Monday, August 10, 2015

The Wisdom of Psychopaths by Kevin Dutton


The long version of the book's title includes "...what saints, spies, and serial killers can teach us about success."  If the idea that saint's can be psychopaths is a jarring one, then it gets at what is both the illuminating and somewhat confusing aspect of the book.

Most of us, if we think of it at all, assume a psychopath is a serial killer-like individual.  If they don't kill people but have some of the traits, we might think of them as sociopaths.  This book takes all those who demonstrate enough common characteristics and calls them psychopaths, regardless if they kill people or even get caught breaking the law.  Think of it as a continuum, with a chunk of the individuals living next door in a house larger than yours, driving a BMW.  Once I got over the label and read the characteristics, I concluded I've worked for one and with several.  The Wall Street traders who helped launch the Great Recession probably have an inordinate percentage.

What drew me to the book was an NPR interview where the author spoke of brain scans and scientifically vetted measuring surveys that gave insight into what makes a psychopath.  The short answer is nature, nurture, and circumstances.  Sometimes, you want them making the decisions.  The various cited experts and the myriad of measuring devices became a little overwhelming for me, and some of the metrics left me skeptical, but on the whole it looks like the psychological community has a reasonable idea for measuring and describing the category.

What is a little tougher about the book's title is what it can teach the rest of us.  Some of the psychopathic qualities would be useful for the broader community, but attaining them requires a great deal of training and practice, where the psychopath comes by that quality naturally.  Still, understanding the advantage is good to know and may push a few readers into a serious regimen of extended meditation.  Even if that's not the case, it's an interesting read.

Thursday, June 18, 2015

A Spy Among Friends by Ben Macintyre

Any reader of spy history, especially the English agency MI6, has probably heard of Kim Philby.  Mr. Macintyre focuses on Philby's friendship with a close friend, Nicholas Elliott, to tell this story of almost unfathomable hubris on the part of the English spy community that allowed "one of their own" to operate as probably the most important Soviet spy ever.

In the '30's, the Soviet Union was envisioned within the elite English universities as the best hope of blunting the impact of Hitler on Europe and the world.  Communism was viewed as a viable governmental model, even as stories leaked out of the USSR of mass killings in the name of the people.  As the coming war loomed, the English intelligence community started recruiting likely candidates for intelligence work.  The vetting process mostly consisted of someone within MI6 knowing someone from college or family friends and asking if they wanted to do important work for the crown.  Open collegiate affiliation with Nazi-favorable organizations was far more likely to generate suspicion than similar affiliation with the Communist party.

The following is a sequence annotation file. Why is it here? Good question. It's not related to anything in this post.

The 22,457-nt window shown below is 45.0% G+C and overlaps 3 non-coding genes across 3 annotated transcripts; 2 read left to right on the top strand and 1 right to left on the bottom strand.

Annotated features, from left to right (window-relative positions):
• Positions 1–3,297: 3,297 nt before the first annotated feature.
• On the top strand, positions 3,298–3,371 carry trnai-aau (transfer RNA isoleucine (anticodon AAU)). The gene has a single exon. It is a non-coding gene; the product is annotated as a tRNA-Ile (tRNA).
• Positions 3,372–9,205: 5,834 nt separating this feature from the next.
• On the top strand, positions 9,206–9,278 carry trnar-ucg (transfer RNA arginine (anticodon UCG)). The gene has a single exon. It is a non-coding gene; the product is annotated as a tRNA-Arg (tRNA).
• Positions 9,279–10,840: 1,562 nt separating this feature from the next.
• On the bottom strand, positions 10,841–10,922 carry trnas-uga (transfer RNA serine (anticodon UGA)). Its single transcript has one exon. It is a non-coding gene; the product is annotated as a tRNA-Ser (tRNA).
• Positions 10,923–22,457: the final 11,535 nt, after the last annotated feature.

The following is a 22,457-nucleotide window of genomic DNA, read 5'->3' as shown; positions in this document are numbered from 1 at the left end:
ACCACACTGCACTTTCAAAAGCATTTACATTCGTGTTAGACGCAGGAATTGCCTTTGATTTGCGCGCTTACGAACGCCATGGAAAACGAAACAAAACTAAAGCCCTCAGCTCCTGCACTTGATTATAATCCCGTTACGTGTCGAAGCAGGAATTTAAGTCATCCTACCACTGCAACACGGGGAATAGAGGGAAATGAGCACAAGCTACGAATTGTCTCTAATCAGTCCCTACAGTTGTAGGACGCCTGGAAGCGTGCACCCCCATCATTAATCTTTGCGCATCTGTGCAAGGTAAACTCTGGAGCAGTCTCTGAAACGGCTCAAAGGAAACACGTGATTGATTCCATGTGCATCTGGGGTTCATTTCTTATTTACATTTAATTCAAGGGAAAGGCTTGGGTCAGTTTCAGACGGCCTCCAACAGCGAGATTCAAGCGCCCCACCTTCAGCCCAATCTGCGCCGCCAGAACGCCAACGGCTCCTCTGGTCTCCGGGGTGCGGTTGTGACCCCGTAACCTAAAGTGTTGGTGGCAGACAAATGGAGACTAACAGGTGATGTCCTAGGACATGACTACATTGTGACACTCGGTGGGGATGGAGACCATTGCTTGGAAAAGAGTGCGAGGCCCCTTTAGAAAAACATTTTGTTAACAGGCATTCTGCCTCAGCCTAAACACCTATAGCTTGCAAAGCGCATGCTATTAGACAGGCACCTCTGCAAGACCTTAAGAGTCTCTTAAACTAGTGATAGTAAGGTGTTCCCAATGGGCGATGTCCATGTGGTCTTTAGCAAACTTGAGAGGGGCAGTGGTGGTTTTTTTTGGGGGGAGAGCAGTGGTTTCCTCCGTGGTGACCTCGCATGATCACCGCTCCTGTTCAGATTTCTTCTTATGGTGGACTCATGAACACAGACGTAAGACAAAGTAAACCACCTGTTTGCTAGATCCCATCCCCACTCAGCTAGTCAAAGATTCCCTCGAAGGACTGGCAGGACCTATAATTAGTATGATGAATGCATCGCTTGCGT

In 1937, Kim Philby was a party member and, through university contacts, volunteered his services to the Soviet Union.  From that point forward, he was a loyal contributor to the Soviet cause until after retiring from spying decades later.  Since he rose to key positions within MI6, including the liaison with the CIA in the 1950's, he was able to inform the Soviets of every major effort to spy on the USSR from immediately after WWII into the 1960's, resulting in the deaths of probably 100s of agents and those who were innocent civilians who might have had an anti-Soviet leanings in post-war eastern Europe.  When Philby came under increased suspicion after two close friends defected, MI6 did everything in its power to protect Philby from various probes from the English equivalent of the FBI, MI5, and from U.S. inquiries, including the FBI.  When MI6 finally came to realize the allegations were probably true, it appears they let him defect rather than face an inquiry that would have brought discredit to MI6.

This is a fascinating account of an agency supposed to be one of the best in the world.  I found it depressing that the English class system had such a profound negative effect on decades of intelligence work.  This is a must read for followers of spy novels and intelligence history.

Thursday, June 11, 2015

The Swerve - How The World Became Modern by Stephen Greenblatt

This book won the Pulitzer Prize and the National Book Award and the book's title suggests a monumental story of the world's coming of age.  With those awards and that title, it's hard to begin a book like that without having great expectations. Those expectation were not met but it is a worthwhile and intersting read.

The story focuses on a Renaissance scribe who rises to the peak of his profession to become a key member of the papal nonsecular hierarchy.  One of the reasons for this rise is his excellent grasp of ancient Latin.  When he is no longer part of that heirarchy, he goes on a quest for rare pre-Christian books by famous Latin pagan thinkers.  He discovers a text that was alluded to by other writers and is so impressive that when it makes it into print in the post printing press era, it may have had a profound effect on the thinking of key scientists and philosophers for centuries to come.

The discovered text is "On The Nature of Things" by Lucretius.  It is a dense, two hundred plus page poem that within lies a strikingly modern view of the world and a condemnation of superstition. The story of its discovery and impact is a tough one to tell because the time of discovery was so complex and connecting the text to modern outcomes is so nebulous..  Mr. Greenblatt does a very good job of focusing on the scribe, Poggio Bracciolini, and using his life to give understanding to the 15th century and how rooted in the past most of Europe was at the time, due in great deal to control of the church.  Think being burned at the stake for saying the earth is not the center of the universe.  However, going back to the creation of "On The Nature of Things" and proceeding all the way to Thomas Jefferson, "The Swerve" contains a lot of connections that boil down to they might have read the book or they might have said this and that.  With the lack of actual descriptions by those historical figures that provide that connection, these multiple suppositions may be true but take away from what  is an excellent piece of history and a revelation of the thinking of ancient thinkers.

Thursday, June 04, 2015

Dead Wake by Erik Larson

Erik Larson has been in the blog before and his latest tale about the last voyage of the Lusitania is a welcome addition to his growing list of accessable historical accounts.  As he has done before, he relates the overall tale by sharing the stories of different participants.